Visitors Clean Up Beach
By Al Wickheim
I am a visitor from Vancouver Island, Canada who visits your beautiful island every couple of years with my growing family for a couple or three weeks. Each time, we spend an afternoon doing a bit of good for the land that provides us with such enjoyment. Our task of choice is cleaning garbage off the large beach just west of Mo`omomi. Each time, we have gathered about 300 pounds, bagged and dragged to the road access and camp spot and contacted the Nature Conservancy, and although they don’t get back to us, evidently the garbage is picked up. We don’t have vehicle access.
This past week my son and daughter, Brenn and Avan, and myself recruited a family of local folks going fishing and we dragged about 250 pounds of sand soaked towing hawser 200 yards up the beach — a bit more than I was up to alone. The whole family chipped in and afterward, much less hazardous waste was on the beach. I was very grateful for their help and good spirits. I did not get their names but I wanted to say thank you to them and share their efforts.
It got me thinking that despite much signage and desire, there doesn’t seem to be much infrastructure or any obvious program established to facilitate beach cleanup. I propose that rental units, hotels and citizens, bulletin boards and beach signs, websites and newspapers, brochures and business cards all carry the message: “Take a bag to the beach!” We need to encourage locals and visitors alike to do an hour’s work and clean up as much as you can — a bit of beach combing and wildlife protection/environmental stewardship rolled into one. Maybe local government or service groups could provide bins at strategic collection points (behind gates so ne’er-do-wells don’t dump their garbage there) or rent dumpsters from rental companies like dumpster rental in Appleton. Almost all the debris is recyclable, and much of it appears to be household rather than fishing related this year. We also saw a lot of burnt melted globules of plastic I surmise to be from the Japan tsunami.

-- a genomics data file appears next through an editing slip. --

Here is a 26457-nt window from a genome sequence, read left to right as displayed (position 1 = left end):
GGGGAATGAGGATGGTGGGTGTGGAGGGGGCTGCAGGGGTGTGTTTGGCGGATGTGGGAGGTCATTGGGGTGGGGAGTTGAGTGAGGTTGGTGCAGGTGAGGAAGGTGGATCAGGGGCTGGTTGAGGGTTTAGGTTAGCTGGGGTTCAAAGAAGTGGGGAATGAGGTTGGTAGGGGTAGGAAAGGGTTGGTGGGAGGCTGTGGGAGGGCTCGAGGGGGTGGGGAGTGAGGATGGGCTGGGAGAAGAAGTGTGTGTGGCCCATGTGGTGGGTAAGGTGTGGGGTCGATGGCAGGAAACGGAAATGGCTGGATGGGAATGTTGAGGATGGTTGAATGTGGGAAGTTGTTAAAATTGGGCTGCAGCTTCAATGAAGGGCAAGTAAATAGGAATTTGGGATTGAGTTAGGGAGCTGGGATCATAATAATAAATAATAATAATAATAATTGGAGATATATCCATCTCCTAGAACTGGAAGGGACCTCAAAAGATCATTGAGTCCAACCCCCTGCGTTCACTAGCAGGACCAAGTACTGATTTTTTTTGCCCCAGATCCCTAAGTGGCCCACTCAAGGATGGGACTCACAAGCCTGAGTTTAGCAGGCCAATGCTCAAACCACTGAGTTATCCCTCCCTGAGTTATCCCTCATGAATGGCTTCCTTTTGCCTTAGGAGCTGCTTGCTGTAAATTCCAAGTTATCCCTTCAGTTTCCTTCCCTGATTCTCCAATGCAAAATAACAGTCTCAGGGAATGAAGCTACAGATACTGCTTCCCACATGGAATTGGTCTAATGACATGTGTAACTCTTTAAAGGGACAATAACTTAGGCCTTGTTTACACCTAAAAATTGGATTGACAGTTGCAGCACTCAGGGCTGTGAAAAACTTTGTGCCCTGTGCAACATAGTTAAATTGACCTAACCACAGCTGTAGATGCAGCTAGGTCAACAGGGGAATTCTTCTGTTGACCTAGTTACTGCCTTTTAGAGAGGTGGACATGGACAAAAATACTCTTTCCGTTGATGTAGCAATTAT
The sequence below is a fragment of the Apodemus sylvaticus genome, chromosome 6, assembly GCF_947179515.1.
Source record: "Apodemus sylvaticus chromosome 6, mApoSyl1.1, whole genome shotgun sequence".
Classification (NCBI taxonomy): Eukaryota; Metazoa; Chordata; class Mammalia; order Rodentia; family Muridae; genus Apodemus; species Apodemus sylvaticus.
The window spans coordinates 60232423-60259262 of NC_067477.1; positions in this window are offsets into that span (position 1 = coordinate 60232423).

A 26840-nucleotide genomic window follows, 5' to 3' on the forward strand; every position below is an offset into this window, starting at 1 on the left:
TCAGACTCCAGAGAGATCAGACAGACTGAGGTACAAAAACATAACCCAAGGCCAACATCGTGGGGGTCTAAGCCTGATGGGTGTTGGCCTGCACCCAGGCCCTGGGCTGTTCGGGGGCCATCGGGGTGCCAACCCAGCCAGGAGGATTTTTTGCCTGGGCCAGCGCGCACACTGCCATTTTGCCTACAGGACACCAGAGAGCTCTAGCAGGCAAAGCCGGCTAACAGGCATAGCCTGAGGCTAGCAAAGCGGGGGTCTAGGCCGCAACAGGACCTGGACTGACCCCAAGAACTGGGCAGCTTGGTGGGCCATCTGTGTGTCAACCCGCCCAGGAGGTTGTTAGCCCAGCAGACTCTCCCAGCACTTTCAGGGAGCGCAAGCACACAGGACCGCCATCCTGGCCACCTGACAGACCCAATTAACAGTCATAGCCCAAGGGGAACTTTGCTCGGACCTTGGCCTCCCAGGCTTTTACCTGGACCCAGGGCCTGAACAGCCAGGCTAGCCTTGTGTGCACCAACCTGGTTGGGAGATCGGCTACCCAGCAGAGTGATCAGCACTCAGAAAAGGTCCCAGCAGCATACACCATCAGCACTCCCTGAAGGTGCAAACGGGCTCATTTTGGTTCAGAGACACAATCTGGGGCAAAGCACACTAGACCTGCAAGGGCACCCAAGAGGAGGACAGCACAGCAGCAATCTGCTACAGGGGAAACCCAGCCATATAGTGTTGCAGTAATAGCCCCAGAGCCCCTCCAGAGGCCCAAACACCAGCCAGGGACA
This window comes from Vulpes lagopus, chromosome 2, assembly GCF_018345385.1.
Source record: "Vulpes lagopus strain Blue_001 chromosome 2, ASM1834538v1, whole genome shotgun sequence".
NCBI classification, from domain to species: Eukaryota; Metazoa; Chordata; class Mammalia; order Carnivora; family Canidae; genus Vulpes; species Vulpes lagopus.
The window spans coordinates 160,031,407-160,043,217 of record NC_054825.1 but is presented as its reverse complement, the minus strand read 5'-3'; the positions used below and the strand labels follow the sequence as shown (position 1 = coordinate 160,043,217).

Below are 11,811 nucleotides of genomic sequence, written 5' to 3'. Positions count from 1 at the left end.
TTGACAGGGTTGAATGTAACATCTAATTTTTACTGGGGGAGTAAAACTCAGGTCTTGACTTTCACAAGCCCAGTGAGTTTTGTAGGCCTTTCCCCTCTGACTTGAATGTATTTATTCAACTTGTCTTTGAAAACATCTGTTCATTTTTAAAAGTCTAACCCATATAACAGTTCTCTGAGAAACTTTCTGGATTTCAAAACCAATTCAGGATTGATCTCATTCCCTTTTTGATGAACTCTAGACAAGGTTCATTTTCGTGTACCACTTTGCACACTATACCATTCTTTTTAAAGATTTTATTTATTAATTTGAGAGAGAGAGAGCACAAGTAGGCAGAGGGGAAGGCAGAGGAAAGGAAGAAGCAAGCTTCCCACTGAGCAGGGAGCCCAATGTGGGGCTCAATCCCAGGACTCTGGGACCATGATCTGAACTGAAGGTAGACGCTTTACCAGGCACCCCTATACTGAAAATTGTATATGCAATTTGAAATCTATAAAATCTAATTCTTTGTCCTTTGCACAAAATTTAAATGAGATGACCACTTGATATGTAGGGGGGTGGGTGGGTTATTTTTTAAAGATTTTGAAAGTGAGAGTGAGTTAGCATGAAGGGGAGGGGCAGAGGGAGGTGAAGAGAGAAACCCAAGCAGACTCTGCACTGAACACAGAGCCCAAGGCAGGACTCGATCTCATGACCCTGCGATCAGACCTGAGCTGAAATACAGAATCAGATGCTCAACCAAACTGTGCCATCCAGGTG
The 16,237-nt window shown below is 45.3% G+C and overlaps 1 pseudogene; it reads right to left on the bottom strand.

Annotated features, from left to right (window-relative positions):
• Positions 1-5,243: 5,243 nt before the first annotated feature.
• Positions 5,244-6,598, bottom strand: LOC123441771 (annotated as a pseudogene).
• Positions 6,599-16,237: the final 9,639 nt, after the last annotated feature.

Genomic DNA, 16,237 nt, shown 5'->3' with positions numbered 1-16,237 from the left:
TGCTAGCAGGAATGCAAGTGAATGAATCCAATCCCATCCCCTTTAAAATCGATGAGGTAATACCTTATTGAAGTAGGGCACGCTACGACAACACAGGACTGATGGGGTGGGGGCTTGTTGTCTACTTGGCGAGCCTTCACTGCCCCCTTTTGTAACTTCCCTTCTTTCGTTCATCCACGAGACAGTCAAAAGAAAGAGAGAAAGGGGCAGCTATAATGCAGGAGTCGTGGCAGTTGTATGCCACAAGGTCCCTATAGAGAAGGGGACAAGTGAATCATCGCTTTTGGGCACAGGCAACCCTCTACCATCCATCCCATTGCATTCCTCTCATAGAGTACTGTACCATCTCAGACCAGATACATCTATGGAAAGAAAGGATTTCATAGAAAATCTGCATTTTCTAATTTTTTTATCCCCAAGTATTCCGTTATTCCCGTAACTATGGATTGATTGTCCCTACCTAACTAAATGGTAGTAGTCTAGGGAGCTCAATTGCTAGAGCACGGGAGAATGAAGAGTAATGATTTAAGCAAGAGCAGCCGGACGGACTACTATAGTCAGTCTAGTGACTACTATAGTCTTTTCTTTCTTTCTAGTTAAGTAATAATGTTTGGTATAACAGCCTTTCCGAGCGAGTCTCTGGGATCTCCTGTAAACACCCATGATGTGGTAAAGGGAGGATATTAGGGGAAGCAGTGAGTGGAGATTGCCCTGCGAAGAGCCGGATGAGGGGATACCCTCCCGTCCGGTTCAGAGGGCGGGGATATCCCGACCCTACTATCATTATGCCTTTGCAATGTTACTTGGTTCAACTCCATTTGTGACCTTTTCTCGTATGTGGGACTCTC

No, it’s not my garbage, and likely not yours either, but the fact of it is, it is there and a concerted, positive action program could go a long way to cleaning up and keeping clean your beautiful Molokai shoreline even more so. And with mostly volunteer efforts, it could be accomplished affordably. So, what can you put in a dumpster? Well, if you have access to said beach with your truck, would you mind picking up the waste we collected? Thank you.
If you would like to contact me to discuss ideas which might be implemented, I can be reached at email@example.com.